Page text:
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Graft Bombing

Guerrilla Grafters turn city streets into food forests.

By Colleen Supan, Managing Editor, Urban Farm

April 13, 2012

grafting a tree limb

Photo courtesy of iStockphoto/Thinkstock

Guerrilla Grafters is converting city streets into food forests.

Taking the underground gardening movement to a new level, San Francisco-based activist group, Guerrilla Grafters, helps fruit grow — on urban, non-fruit-bearing trees. The ultimate goal is to “turn city streets into food forests.”

There are many public ornamental fruit trees lining the streets of San Francisco, and Guerrilla Grafters wants to change that in order to offer anyone fresh, free fruit. The only problem: It’s illegal in some states due to health and safety codes and possible rat infestations.

According to Tara Hui, one of the founders of Guerilla Grafters, “There are tens of thousands of trees in San Francisco, s that’s a huge resource that we could tap into to provide food.”

Because the group is not often selective about specific varieties, there are a few “confetti trees,” which have multi-colored leaves. For instance, members might graft a fruiting Asian pear limb onto a flowering pear tree. The cross-pollination and cross-propagation experiment usually creates a positive end result, with fruit bursting out of grafted limbs.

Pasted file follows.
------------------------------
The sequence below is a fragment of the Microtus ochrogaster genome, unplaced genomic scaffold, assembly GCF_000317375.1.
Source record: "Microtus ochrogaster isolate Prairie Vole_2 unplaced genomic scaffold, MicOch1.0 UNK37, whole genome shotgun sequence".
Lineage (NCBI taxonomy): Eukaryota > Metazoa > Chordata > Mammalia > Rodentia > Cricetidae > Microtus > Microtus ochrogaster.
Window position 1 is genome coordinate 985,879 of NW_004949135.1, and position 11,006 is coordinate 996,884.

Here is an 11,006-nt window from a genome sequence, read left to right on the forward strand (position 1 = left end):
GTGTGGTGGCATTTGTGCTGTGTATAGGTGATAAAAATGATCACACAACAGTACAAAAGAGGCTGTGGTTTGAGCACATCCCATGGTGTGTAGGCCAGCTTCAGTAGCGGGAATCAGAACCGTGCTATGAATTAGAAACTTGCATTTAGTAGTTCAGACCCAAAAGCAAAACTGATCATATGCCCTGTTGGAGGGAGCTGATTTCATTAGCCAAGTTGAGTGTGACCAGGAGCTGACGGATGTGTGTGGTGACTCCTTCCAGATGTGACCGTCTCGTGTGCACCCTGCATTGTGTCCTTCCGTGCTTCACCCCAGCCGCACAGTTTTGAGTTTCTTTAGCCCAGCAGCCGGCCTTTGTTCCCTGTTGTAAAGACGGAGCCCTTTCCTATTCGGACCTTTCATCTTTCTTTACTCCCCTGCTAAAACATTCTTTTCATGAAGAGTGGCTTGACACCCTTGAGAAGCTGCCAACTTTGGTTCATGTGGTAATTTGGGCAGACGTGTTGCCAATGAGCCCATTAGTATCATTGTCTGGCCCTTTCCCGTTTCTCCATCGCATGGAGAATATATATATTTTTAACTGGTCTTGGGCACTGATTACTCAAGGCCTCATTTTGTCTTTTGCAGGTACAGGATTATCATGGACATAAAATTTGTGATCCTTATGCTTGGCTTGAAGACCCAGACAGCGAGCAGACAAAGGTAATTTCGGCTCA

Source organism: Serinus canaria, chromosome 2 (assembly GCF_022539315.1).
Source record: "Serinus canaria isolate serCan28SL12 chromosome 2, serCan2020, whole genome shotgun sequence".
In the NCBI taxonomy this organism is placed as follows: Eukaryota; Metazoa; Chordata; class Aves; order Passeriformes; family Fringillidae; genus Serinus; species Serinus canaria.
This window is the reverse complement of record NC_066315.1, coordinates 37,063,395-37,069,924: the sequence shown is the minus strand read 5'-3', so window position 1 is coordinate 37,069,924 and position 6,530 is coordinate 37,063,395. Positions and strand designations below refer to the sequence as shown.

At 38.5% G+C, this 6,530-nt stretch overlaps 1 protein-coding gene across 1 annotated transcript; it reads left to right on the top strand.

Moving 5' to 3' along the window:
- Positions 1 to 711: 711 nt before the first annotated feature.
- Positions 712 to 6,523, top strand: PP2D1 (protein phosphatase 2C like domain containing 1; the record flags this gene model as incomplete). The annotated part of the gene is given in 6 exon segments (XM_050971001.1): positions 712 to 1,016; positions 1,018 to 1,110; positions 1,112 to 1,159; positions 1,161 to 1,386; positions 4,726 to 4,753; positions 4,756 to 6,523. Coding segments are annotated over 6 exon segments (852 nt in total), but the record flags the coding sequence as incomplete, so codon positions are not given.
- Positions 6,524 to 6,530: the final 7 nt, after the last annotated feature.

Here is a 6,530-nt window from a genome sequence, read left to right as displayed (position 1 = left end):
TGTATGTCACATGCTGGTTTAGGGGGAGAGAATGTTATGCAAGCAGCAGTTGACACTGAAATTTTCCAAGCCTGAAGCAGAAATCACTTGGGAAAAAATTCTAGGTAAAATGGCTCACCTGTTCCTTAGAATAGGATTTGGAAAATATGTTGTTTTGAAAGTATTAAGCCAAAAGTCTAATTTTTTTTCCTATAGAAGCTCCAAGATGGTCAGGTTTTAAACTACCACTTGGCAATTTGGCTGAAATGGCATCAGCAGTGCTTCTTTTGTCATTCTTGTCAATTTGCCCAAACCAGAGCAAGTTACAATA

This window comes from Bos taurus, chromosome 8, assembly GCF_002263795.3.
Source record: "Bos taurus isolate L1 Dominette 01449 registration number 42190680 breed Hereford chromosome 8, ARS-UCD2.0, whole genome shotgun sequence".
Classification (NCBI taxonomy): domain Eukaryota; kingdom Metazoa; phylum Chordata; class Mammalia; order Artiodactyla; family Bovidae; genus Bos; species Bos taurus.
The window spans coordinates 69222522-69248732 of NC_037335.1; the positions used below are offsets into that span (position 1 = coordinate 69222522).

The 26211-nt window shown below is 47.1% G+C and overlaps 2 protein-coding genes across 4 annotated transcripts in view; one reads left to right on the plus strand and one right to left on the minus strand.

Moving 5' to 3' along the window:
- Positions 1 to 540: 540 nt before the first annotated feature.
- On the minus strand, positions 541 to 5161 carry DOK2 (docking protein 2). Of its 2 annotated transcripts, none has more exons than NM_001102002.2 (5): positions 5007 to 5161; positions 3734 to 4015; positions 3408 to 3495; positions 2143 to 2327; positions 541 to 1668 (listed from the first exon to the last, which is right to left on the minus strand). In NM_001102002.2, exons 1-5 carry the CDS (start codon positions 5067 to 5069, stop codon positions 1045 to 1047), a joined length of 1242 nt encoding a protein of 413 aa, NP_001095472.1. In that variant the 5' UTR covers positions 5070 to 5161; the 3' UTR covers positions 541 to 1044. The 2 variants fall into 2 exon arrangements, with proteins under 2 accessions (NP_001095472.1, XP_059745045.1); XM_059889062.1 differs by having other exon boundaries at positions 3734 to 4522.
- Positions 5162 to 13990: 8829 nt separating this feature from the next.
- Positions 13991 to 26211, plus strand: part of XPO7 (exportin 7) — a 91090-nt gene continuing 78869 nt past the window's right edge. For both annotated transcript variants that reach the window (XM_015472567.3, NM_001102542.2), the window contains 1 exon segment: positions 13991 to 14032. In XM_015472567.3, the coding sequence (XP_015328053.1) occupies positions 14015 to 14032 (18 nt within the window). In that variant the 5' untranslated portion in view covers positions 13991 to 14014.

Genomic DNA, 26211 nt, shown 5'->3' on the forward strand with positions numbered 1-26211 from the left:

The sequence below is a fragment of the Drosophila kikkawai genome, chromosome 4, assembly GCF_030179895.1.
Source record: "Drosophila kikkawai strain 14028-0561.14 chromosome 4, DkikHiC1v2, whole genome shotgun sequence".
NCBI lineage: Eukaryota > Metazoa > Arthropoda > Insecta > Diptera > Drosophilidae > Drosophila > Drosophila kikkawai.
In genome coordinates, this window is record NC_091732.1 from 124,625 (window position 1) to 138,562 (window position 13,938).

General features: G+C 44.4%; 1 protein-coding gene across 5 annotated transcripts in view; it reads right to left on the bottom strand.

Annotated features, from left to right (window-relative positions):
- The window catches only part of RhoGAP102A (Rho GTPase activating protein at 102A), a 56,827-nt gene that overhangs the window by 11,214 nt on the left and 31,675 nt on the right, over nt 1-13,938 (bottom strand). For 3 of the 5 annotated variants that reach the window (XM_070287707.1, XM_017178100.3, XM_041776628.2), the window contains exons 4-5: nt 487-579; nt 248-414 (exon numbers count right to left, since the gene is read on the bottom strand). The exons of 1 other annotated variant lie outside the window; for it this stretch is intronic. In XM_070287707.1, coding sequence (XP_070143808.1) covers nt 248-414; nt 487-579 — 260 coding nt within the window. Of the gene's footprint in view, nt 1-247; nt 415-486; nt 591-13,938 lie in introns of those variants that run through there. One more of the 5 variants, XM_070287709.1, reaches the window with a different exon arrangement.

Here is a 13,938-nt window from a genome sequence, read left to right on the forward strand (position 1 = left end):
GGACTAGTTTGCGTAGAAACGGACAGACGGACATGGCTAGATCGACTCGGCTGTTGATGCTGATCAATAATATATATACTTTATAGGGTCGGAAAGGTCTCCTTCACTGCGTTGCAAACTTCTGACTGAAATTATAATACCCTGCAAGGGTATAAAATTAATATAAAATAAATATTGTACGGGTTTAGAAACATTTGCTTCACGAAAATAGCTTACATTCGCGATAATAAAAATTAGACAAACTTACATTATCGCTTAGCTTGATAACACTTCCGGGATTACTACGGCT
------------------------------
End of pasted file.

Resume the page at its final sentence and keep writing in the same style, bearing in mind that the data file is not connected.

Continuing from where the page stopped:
Booka Alon, Guerilla Grafters co-founder, says, “There are sometimes people who own homes who’ve had a bad experience, but what we’ve discovered is that, with really good maintenance and stewardship, you can make sure that the rats are kept at bay.”

The group will only graft trees that have stewards who promise to take care of them. They want to change the view many people have that having fruit trees on the sidewalk are dangerous and cause problems.

Guerrilla Grafters’ website also allows you to check out the trees that were grafted and which trees have the ability to be grafted in the future. Grafters can also check in to let people know how their graft is doing.

Give us your opinion on Graft Bombing.
Submit Comment »
I'm all for people growing food, but untended fruit trees and pests attracted to them can problems further afield than just messy fruit on the footpath.

Well thought out species and good records would mean that even if you lose your stewards - people move or get sick - there's an overall list to check up on from time to time.
Ari, Melbourne, AL
Posted: 4/30/2012 9:15:57 PM
o, o, OH
Posted: 4/24/2012 11:55:49 PM
The last thing our movement needs is a bunch of non-monitored, unmaintained fruit trees. As long as this group or any other group is willing to make sure that they are taken care of, then the laws that prohibit such activities should be attacked first.

Anarchy in the name of food independence is not a virtue.
Bruce, Las Vegas, NV
Posted: 4/24/2012 5:23:28 AM
Grafting is a lot of fun. Good luck to them!
Galadriel, Lothlorien, ME
Posted: 4/19/2012 10:59:19 PM

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